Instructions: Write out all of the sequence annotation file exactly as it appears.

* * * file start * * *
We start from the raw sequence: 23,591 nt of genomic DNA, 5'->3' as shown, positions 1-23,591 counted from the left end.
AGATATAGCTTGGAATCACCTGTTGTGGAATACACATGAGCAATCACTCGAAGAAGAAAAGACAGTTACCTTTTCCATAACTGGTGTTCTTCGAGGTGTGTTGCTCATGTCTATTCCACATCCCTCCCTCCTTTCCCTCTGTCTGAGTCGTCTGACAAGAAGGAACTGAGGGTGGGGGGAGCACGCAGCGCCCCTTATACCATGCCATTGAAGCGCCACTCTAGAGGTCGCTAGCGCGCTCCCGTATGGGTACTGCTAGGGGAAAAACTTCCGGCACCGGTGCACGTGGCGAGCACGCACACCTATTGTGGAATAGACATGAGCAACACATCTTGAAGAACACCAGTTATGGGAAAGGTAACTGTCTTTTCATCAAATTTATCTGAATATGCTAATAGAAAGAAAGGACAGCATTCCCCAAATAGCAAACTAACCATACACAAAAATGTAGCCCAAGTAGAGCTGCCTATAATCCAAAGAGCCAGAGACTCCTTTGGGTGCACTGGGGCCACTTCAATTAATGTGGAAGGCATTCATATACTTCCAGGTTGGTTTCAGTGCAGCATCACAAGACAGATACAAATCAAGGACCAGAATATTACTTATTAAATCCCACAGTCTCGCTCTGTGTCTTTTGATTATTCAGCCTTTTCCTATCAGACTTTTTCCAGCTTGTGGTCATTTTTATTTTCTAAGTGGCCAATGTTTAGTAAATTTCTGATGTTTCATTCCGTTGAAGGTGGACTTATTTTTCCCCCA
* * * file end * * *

We start from the raw sequence: 23,591 nt of genomic DNA, 5'->3' as shown, positions 1-23,591 counted from the left end.
AGATATAGCTTGGAATCACCTGTTGTGGAATACACATGAGCAATCACTCGAAGAAGAAAAGACAGTTACCTTTTCCATAACTGGTGTTCTTCGAGGTGTGTTGCTCATGTCTATTCCACATCCCTCCCTCCTTTCCCTCTGTCTGAGTCGTCTGACAAGAAGGAACTGAGGGTGGGGGGAGCACGCAGCGCCCCTTATACCATGCCATTGAAGCGCCACTCTAGAGGTCGCTAGCGCGCTCCCGTATGGGTACTGCTAGGGGAAAAACTTCCGGCACCGGTGCACGTGGCGAGCACGCACACCTATTGTGGAATAGACATGAGCAACACATCTTGAAGAACACCAGTTATGGGAAAGGTAACTGTCTTTTCATCAAATTTATCTGAATATGCTAATAGAAAGAAAGGACAGCATTCCCCAAATAGCAAACTAACCATACACAAAAATGTAGCCCAAGTAGAGCTGCCTATAATCCAAAGAGCCAGAGACTCCTTTGGGTGCACTGGGGCCACTTCAATTAATGTGGAAGGCATTCATATACTTCCAGGTTGGTTTCAGTGCAGCATCACAAGACAGATACAAATCAAGGACCAGAATATTACTTATTAAATCCCACAGTCTCGCTCTGTGTCTTTTGATTATTCAGCCTTTTCCTATCAGACTTTTTCCAGCTTGTGGTCATTTTTATTTTCTAAGTGGCCAATGTTTAGTAAATTTCTGATGTTTCATTCCGTTGAAGGTGGACTTATTTTTCCCCCA